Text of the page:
The CEBQ subscales that reflect "lack of interest in food" ("Satiety Responsiveness", "Slowness in Eating", "Emotional Undereating" and "Food Fussiness") seem to better characterize the eating behavior of underweight children.4 - 7 , 13 In our study, even though there were no underweight children, we could observe a significant difference in the scores of the subscales "Satiety Responsiveness" and "Slowness in Eating" between children with normal weight and children with excess weight, although no difference was found for the subscales "Food Fussiness" and "Emotional Undereating".

Children with excess weight had lower scores at the subscale "Satiety Responsiveness" when compared to the normal weight ones, going for the idea that a decrease in response to satiety makes children less capable of regulating food intake, and thus contributes to excess weight gain.5 , 6 , 7 , 13 , 16 , 22 Other studies25 - 27 have indicated that the strategies used by parents to make their children eat a meal or try new foods can hinder the learning of appetite regulation capacity. In this study, overweight children had lower scores at the subscale "Slowness in Eating", demonstrating a faster eating pattern. An experimental study14 evaluated the eating behavior of 80 children aged between 8 and 12 years during a test meal carried out in a laboratory, in the presence of the mothers, and demonstrated that overweight children ate faster and with greater bite size when compared to normal weight children. Another similar experimental study by Berkowitz et al15 found that the behavior of fast food intake, characterized by a greater number of bites per minute during the meal, was crucial to excessive weight gain and changes in BMI from 4 to 6 years of age, while factors such as calorie consumption rate and/or warnings received by parents during the meal did not affect weight gain.

In general, boys and girls showed a very similar eating behavior in our study, with a difference in mean points only for the subscale "Desire to Drink", in which boys had higher scores. This is in agreement with the Portuguese study,7 which evaluated 249 young individuals aged between 3 and 13 years. This behavior has been pointed out among the probable causes for the increase in childhood obesity.23 , 24 In this study, boys simultaneously had increased interest in sugary drinks and higher prevalence of overweight and severe obesity. Studies have shown no consensus regarding the variation in eating behavior depending on the child's gender.4 - 6 In the CEBQ validation study,[4] the authors found no differences in behavior between the genders either, and they state that it is probably during adolescence that major differences between boys and girls can be observed, as it is during this phase that girls begin to worry about body self-image, which leads to food restriction attitudes and increased esthetic awareness.28 , 29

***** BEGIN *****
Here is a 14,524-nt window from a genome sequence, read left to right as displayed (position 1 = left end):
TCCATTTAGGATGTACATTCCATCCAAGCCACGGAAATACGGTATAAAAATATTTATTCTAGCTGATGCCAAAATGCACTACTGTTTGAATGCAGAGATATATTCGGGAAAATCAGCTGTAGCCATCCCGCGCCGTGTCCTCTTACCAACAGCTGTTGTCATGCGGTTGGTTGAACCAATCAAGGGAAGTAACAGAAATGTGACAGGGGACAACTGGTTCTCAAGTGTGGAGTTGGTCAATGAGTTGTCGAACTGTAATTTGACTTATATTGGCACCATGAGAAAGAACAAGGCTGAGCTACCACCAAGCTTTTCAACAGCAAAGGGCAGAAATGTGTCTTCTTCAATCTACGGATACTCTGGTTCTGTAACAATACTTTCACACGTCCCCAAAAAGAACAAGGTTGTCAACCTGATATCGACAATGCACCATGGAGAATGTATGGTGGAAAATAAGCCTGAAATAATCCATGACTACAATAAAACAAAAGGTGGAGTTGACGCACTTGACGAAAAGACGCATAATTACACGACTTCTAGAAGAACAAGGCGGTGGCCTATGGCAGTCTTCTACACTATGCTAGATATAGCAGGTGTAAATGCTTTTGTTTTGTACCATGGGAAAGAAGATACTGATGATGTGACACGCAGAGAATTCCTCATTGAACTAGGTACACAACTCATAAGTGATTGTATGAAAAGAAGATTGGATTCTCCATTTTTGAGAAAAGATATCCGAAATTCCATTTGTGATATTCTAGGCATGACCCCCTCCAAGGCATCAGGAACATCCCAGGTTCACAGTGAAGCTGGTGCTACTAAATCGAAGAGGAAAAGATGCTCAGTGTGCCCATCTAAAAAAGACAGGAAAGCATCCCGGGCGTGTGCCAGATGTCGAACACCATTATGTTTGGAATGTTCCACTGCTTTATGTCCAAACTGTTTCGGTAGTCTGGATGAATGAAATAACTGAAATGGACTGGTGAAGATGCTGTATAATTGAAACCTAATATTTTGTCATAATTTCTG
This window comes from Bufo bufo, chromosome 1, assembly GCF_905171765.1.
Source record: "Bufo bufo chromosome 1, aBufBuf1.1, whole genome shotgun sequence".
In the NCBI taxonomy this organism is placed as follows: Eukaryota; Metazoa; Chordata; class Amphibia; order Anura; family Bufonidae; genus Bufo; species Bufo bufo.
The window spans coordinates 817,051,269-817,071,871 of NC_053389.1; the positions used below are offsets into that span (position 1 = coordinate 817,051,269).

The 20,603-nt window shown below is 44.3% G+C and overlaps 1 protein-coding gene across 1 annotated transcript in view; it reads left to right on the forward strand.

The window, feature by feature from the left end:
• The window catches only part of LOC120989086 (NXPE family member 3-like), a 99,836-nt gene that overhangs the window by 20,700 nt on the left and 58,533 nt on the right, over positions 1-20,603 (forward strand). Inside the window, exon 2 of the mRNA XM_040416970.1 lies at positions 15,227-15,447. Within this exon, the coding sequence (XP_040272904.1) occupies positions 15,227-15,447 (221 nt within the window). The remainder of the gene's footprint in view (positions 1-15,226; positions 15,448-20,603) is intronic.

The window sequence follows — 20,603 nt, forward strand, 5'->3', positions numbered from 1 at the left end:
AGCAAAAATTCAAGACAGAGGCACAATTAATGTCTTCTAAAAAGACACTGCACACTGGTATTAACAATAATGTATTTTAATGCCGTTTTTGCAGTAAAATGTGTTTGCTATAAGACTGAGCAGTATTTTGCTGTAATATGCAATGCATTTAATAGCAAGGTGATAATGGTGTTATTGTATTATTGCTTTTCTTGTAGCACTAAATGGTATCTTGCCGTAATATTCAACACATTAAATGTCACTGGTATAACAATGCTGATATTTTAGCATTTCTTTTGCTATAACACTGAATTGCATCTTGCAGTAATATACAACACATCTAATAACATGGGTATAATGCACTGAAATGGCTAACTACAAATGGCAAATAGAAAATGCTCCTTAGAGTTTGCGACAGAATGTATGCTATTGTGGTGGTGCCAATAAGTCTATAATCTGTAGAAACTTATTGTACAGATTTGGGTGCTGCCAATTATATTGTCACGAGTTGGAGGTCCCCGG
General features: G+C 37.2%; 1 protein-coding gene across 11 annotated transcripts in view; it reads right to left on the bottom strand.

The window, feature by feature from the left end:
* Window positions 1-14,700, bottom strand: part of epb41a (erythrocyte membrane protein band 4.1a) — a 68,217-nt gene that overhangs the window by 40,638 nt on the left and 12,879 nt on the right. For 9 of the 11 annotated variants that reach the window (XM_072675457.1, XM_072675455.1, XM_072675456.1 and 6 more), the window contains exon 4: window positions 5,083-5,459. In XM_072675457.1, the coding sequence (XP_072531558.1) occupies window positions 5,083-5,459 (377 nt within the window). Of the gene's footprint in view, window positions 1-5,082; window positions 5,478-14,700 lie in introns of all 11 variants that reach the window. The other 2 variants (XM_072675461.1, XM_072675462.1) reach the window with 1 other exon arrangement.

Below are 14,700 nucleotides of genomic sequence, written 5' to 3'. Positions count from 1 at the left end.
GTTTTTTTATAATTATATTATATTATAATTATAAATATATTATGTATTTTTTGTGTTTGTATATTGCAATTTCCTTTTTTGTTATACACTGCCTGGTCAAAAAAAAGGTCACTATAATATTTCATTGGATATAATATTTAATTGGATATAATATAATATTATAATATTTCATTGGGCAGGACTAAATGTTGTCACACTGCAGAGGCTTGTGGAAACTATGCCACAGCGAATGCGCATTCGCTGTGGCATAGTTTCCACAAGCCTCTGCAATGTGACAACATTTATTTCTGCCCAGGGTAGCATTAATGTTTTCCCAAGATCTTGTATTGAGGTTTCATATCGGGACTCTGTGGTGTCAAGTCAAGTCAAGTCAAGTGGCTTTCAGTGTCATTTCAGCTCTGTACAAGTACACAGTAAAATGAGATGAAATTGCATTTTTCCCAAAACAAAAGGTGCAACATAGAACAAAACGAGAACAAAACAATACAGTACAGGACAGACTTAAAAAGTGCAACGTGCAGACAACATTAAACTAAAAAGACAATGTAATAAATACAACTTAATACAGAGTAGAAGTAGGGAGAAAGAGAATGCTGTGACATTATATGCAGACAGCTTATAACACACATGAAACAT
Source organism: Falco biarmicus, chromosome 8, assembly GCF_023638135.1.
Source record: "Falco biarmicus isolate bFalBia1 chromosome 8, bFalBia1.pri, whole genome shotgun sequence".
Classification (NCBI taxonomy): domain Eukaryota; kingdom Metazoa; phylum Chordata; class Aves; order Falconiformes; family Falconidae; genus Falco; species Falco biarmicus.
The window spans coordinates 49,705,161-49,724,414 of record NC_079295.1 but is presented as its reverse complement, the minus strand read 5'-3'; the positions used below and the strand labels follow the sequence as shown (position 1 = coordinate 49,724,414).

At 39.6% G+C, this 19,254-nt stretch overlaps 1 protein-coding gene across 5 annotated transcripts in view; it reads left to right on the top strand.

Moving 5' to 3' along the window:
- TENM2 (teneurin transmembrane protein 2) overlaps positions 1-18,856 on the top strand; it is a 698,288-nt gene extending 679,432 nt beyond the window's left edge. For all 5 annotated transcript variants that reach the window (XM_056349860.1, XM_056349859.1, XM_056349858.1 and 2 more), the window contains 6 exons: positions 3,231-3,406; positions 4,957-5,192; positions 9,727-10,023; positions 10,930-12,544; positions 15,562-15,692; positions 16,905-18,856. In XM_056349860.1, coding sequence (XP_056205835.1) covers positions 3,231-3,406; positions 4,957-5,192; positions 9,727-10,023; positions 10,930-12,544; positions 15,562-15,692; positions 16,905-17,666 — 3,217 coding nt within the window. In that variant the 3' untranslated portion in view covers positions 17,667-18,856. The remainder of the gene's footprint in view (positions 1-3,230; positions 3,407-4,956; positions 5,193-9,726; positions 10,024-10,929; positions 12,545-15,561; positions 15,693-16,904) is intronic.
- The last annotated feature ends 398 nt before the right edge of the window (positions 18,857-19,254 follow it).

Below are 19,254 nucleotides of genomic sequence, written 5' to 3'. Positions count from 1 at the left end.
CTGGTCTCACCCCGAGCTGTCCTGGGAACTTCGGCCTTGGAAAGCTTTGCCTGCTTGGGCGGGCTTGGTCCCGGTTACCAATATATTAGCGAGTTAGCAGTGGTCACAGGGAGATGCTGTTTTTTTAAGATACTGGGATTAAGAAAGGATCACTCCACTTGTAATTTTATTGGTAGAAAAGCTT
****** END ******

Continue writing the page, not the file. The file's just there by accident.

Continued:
The present study showed no differences regarding the eating behavior according to the children's age range, except for the subscale "Slowness in Eating", in which scores decreased with increasing age, suggesting that older children tend to eat faster. A study5 that evaluated young individuals in a broader age range (3-13 years) was able to observe significant differences in all CEBQ subscales according to age, with the exception of the subscales "Emotional Undereating" and "Desire to Drink". Some studies4 , 5 , 30 have argued that as children grow up and have the autonomy to choose what they want to eat and how much, their eating behavior tends to undergo changes, among them an increase in the velocity of ingestion.

The relevance of the present study is due to the fact that it was one of the first studies in our country to investigate the psychobiological aspects of child eating behavior through an internationally validated questionnaire (CEBQ). Different from other studies that sent the questionnaires to be filled out by the parents, our study achieved a high response rate (93%). However, this study has some limitations that should be considered. The main limitation concerns the convenience sample used, which was restricted to children attending a single private school in the municipality of Pelotas. Underweight children and lower income groups are not represented in this study, and thus caution is required when generalizing the data found here to other populations. It is worth mentioning that the children's behavior was assessed by the parents' subjective perception, which was used as a "proxy" of the eating behavior, through a questionnaire validated in a sample of Portuguese children, not Brazilian ones. Furthermore, the cross-sectional design carries a limitation regarding the causal inference, as it is not possible to verify whether the assessed eating behaviors were determinants or consequence of excess weight.

Studies currently investigating factors associated with childhood excess weight still focus on the biological determinants and lifestyle, without considering aspects of eating behavior that may be involved in this process. Our results indicate the existence of several behavioral differences between children with and without overweight, although no differences were found in eating behavior between genders or depending on the age. It is worth mentioning that longitudinal studies are necessary to strengthen the evidence base on the role of eating behaviors in the etiology of obesity and to understand the possible behavioral differences according to the child's gender and age range. The study findings may help the development of effective nutritional interventions to promote healthy eating behaviors among children and reduce childhood excess weight in our country.

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Funding Master's Degree grant from Conselho Nacional de Desenvolvimento Científico e Tecnológico (CNPq), Brazil process 558620/2010-8.

Received: March 14, 2014; Accepted: July 10, 2014

* Corresponding author. E-mail: darlise.passos@gmail.com (D.R. Passos)

Conflicts of interest The authors declare no conflicts of interest